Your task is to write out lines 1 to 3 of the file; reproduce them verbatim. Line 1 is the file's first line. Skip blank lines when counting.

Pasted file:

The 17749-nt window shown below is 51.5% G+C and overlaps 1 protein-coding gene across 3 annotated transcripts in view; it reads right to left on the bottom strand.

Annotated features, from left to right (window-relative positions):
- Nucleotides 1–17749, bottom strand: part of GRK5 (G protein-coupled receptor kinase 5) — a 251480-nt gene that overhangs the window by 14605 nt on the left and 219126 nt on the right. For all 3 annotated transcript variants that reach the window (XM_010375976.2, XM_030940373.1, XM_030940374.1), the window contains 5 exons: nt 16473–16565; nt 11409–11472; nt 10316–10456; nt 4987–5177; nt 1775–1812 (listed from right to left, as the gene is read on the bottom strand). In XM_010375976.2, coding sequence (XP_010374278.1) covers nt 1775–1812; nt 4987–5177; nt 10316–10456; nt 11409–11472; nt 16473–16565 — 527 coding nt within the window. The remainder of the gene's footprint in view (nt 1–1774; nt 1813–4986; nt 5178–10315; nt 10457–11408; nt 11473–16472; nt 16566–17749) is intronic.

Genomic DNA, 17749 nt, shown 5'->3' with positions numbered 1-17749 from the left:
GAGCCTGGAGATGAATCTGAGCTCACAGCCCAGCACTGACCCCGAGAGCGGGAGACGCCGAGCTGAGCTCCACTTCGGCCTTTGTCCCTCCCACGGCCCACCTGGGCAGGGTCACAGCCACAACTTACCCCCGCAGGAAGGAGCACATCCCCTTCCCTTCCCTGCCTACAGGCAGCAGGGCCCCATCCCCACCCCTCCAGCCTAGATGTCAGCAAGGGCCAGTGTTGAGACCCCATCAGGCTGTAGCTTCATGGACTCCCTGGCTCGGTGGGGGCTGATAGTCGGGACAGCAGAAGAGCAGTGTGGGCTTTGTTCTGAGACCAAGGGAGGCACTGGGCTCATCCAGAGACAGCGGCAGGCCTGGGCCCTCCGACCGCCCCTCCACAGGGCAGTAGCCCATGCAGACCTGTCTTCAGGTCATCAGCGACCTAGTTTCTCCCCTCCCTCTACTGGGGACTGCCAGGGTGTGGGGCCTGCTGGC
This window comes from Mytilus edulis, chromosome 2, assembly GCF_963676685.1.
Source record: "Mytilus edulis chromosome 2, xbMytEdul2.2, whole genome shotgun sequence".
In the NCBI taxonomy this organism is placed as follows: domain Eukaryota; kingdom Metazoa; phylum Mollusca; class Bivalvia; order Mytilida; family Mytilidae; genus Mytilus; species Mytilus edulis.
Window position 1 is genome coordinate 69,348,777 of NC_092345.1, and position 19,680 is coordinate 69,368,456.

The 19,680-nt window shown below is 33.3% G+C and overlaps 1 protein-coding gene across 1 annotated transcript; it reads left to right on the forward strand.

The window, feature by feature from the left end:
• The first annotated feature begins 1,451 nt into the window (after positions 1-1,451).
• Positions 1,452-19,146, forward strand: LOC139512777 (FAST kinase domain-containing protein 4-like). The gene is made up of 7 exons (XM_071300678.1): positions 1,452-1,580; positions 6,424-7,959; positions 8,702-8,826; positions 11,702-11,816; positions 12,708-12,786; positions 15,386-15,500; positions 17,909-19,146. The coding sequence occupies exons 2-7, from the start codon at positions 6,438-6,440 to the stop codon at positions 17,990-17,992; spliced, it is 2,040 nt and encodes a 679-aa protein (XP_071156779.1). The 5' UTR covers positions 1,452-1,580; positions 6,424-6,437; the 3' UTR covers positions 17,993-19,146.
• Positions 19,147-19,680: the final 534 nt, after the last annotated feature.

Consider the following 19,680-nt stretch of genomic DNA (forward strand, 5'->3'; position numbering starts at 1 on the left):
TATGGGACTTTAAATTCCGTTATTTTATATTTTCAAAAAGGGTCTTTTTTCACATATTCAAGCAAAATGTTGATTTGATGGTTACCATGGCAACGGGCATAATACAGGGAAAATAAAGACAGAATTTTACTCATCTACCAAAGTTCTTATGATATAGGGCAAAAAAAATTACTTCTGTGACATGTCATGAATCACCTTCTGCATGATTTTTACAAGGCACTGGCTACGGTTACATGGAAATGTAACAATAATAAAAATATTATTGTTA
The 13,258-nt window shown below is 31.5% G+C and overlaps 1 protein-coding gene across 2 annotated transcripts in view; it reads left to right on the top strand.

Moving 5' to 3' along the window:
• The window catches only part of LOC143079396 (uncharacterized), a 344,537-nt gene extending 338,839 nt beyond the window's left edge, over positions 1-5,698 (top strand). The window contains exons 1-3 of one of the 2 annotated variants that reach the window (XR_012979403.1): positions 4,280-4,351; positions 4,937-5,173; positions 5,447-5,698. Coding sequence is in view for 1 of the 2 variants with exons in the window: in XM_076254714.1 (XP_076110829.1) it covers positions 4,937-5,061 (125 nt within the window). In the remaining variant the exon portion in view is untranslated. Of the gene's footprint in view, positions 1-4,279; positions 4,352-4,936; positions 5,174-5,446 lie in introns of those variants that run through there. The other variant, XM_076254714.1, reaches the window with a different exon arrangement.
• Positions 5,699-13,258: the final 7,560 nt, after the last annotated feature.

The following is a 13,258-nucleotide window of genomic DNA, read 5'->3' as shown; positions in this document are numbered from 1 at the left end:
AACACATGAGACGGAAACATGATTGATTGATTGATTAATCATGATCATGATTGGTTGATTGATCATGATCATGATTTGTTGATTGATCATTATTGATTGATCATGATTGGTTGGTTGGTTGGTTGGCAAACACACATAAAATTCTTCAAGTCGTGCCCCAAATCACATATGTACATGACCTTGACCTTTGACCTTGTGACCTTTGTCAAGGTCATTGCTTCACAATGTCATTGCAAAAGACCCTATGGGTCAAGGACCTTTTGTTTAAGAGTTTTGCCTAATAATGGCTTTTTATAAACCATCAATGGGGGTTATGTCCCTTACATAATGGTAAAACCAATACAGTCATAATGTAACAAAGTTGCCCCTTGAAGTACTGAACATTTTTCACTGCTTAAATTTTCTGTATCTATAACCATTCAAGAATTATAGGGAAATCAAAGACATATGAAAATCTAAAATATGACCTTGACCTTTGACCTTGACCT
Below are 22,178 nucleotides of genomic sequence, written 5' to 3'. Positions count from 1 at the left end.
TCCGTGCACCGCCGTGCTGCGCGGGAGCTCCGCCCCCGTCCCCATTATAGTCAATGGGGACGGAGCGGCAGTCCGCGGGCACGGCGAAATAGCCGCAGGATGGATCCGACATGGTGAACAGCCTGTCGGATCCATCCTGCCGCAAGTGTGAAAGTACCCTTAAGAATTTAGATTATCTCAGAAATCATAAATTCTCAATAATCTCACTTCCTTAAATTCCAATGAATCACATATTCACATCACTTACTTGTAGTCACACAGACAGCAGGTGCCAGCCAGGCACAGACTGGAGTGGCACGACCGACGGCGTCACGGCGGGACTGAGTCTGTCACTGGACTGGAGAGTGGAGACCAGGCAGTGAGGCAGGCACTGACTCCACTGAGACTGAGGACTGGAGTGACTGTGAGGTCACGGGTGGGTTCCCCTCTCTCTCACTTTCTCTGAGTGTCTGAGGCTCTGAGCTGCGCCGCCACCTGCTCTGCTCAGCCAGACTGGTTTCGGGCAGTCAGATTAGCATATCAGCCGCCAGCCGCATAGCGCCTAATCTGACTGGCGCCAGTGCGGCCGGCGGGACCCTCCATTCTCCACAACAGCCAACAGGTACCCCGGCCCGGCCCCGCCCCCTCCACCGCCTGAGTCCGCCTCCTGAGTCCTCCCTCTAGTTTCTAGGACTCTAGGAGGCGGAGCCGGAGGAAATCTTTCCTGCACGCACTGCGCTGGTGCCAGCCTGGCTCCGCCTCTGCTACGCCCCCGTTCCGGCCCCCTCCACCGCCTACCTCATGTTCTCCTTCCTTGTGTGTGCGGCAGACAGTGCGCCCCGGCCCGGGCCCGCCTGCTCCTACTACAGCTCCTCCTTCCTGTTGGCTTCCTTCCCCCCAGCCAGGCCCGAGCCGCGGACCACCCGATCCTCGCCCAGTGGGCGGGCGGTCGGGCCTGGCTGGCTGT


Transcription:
The 17749-nt window shown below is 51.5% G+C and overlaps 1 protein-coding gene across 3 annotated transcripts in view; it reads right to left on the bottom strand.

Annotated features, from left to right (window-relative positions):
- Nucleotides 1–17749, bottom strand: part of GRK5 (G protein-coupled receptor kinase 5) — a 251480-nt gene that overhangs the window by 14605 nt on the left and 219126 nt on the right. For all 3 annotated transcript variants that reach the window (XM_010375976.2, XM_030940373.1, XM_030940374.1), the window contains 5 exons: nt 16473–16565; nt 11409–11472; nt 10316–10456; nt 4987–5177; nt 1775–1812 (listed from right to left, as the gene is read on the bottom strand). In XM_010375976.2, coding sequence (XP_010374278.1) covers nt 1775–1812; nt 4987–5177; nt 10316–10456; nt 11409–11472; nt 16473–16565 — 527 coding nt within the window. The remainder of the gene's footprint in view (nt 1–1774; nt 1813–4986; nt 5178–10315; nt 10457–11408; nt 11473–16472; nt 16566–17749) is intronic.